Hiring a Growth Mindset

Been doing a lot of thinking around hiring these days as we gear up to grow our small team of 3 founders at Pinpoint and I’ve been reviewing my own personal notes from the past and updating them for my own use.

One of the things that I come back to time and time again is the power and importance of having a growth mindset when it comes to early-stage organizations.

The question, of course, is how do you know if someone does, in fact, have that type of mindset?

The short answer is that you don’t know until you work with them but you can ask penetrating questions when you chat with them to see if you can diagnose that intrinsic perspective in the person and candidate.

For a quick reminder, a growth mindset is best captured and understood as someone who believes that their talents can be developed (through hard work, good strategies, and input from others) as opposed to those who have a fixed mindset (talents are innate gifts). This is a philosophy that we’ve been trying to model for our kids as well, by the way…

Here are a few new questions that I’ve captured recently from an HR group that I’m part of that I’ve added to my own notes that you might find to be useful, broken down into Growth and Learning:

  1. How would this job fit in with your career aspirations?
  2. What are your career, project, or personal goals for the next 6 months? How do you set goals for yourself?
  3. What job do you hope to achieve in the organization in the next 3-5 years? What are you doing to prepare for it?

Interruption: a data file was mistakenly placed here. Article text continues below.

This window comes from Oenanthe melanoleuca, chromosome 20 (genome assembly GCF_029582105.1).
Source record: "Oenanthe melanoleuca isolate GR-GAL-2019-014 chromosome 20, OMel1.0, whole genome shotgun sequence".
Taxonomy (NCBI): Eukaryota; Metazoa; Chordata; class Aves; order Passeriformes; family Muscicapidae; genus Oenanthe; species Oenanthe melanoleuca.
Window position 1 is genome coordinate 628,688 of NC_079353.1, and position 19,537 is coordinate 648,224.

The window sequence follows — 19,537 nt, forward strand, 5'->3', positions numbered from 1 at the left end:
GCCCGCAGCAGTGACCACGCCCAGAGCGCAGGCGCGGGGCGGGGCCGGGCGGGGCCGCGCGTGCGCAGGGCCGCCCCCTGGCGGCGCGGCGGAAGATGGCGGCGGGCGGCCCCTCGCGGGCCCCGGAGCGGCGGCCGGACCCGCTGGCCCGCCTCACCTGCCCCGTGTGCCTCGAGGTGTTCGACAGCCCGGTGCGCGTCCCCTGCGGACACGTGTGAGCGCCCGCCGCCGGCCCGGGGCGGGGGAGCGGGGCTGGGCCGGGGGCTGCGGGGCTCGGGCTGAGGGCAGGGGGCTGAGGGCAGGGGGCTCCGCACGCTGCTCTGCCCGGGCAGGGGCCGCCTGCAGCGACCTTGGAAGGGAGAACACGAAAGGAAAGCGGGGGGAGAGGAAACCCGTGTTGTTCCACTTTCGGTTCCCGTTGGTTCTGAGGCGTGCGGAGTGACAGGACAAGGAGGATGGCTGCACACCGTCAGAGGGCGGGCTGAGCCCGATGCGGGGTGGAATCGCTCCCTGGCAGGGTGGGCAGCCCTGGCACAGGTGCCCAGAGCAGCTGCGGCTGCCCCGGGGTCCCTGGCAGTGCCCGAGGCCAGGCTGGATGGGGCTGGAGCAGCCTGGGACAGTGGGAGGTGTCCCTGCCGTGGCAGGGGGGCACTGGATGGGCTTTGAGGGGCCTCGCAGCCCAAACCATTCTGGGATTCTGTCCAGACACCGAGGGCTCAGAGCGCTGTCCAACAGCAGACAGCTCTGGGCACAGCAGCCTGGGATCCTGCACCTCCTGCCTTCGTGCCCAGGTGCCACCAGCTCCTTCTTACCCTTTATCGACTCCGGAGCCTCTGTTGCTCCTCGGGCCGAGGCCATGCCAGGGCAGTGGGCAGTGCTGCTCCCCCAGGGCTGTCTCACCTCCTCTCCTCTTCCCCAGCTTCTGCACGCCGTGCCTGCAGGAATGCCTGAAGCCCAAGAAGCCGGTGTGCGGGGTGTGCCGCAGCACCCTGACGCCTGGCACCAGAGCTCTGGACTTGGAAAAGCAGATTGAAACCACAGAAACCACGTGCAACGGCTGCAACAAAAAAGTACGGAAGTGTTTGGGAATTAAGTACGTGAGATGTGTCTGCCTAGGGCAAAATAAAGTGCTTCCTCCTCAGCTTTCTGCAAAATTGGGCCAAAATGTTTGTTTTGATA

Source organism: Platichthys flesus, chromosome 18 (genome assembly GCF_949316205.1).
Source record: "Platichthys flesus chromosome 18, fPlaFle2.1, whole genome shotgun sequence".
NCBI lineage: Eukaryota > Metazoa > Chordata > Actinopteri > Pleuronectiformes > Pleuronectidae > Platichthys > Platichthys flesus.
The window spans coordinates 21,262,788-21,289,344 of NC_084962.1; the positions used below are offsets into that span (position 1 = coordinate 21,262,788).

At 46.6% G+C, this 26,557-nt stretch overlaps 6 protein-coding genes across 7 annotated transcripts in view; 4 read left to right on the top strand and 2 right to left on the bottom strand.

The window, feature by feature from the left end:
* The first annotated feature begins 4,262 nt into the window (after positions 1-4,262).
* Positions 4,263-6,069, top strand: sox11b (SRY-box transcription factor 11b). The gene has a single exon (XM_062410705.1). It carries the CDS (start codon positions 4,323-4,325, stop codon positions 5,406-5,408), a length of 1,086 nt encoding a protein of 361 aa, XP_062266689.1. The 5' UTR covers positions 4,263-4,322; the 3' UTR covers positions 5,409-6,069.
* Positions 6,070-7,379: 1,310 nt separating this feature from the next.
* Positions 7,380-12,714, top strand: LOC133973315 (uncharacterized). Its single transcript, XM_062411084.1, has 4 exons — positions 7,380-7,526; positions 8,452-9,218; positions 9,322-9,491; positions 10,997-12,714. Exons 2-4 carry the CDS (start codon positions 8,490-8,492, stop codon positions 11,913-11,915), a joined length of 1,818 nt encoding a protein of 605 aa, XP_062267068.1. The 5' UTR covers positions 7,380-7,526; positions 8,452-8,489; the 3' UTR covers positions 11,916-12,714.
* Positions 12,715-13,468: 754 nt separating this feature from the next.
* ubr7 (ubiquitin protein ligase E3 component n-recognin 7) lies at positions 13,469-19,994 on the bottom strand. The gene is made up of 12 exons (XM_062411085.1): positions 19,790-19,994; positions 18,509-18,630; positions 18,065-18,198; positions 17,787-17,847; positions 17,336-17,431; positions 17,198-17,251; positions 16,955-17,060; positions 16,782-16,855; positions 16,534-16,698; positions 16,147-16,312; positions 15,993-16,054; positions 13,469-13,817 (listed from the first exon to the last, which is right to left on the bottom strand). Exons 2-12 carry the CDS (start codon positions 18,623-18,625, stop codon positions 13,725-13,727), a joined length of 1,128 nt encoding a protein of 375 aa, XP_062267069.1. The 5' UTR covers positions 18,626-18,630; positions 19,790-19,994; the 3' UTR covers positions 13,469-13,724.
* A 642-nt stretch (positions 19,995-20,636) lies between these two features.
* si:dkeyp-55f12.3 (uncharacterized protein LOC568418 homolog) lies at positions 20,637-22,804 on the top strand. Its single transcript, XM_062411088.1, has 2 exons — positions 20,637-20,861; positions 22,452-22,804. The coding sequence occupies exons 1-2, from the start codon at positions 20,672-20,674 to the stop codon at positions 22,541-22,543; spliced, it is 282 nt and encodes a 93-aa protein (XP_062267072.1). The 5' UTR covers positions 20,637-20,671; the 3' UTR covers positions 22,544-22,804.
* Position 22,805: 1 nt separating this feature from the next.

4. How have your responsibilities evolved from when you first started your current/recent role?
  5. What accomplishment are you most proud of from the past year?
  6. Describe a time when you’ve incorporated someone’s feedback into your work. What was the outcome?

Here are a few for Learning:

  1. What is an area that you’re looking to improve upon in the next 6 months and what are you doing to improve it?
  2. When was the last time you asked for help at your job? Describe the situation, how did you feel about asking for help?
  3. How do you keep abreast of current trends and new information in your part of the business? How have you used this information to remain ahead of the competition?
  4. Describe a time when your work required you to learn a new system, task, or body of knowledge. What was it like for you?

Many of these may provide some fruitful conversations and many of them may not, but, you can use them at your own discretion.

Finally, one of the things that I’m always on the look out for is whether or not the person is coachable; meaning, how open are they to receive coaching from others? And, how interested are they in coaching and mentoring (and there’s a difference in my book, by the way…) other folks?

Finding someone with this latent skillset is magical and means that we already have a pipeline of folks that can not only do an amazing job but who can grow with us as well.